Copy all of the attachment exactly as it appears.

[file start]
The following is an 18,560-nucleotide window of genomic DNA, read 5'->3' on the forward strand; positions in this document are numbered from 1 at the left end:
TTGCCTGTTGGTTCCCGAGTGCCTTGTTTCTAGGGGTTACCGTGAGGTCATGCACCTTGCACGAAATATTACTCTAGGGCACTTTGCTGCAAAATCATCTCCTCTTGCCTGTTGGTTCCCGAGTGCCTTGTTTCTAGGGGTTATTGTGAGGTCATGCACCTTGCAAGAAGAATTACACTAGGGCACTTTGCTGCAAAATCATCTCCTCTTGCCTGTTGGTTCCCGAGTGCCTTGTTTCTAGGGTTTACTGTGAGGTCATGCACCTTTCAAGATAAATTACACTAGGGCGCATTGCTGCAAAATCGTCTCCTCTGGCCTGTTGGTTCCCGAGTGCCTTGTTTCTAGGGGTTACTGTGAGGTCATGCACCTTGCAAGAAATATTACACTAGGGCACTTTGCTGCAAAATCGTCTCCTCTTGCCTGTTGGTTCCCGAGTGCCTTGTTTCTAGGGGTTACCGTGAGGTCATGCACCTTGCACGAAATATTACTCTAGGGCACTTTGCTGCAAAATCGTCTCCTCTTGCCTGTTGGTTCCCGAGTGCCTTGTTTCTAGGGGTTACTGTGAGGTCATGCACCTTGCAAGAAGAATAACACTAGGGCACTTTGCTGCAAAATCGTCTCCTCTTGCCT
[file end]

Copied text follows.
The following is an 18,560-nucleotide window of genomic DNA, read 5'->3' on the forward strand; positions in this document are numbered from 1 at the left end:
TTGCCTGTTGGTTCCCGAGTGCCTTGTTTCTAGGGGTTACCGTGAGGTCATGCACCTTGCACGAAATATTACTCTAGGGCACTTTGCTGCAAAATCATCTCCTCTTGCCTGTTGGTTCCCGAGTGCCTTGTTTCTAGGGGTTATTGTGAGGTCATGCACCTTGCAAGAAGAATTACACTAGGGCACTTTGCTGCAAAATCATCTCCTCTTGCCTGTTGGTTCCCGAGTGCCTTGTTTCTAGGGTTTACTGTGAGGTCATGCACCTTTCAAGATAAATTACACTAGGGCGCATTGCTGCAAAATCGTCTCCTCTGGCCTGTTGGTTCCCGAGTGCCTTGTTTCTAGGGGTTACTGTGAGGTCATGCACCTTGCAAGAAATATTACACTAGGGCACTTTGCTGCAAAATCGTCTCCTCTTGCCTGTTGGTTCCCGAGTGCCTTGTTTCTAGGGGTTACCGTGAGGTCATGCACCTTGCACGAAATATTACTCTAGGGCACTTTGCTGCAAAATCGTCTCCTCTTGCCTGTTGGTTCCCGAGTGCCTTGTTTCTAGGGGTTACTGTGAGGTCATGCACCTTGCAAGAAGAATAACACTAGGGCACTTTGCTGCAAAATCGTCTCCTCTTGCCT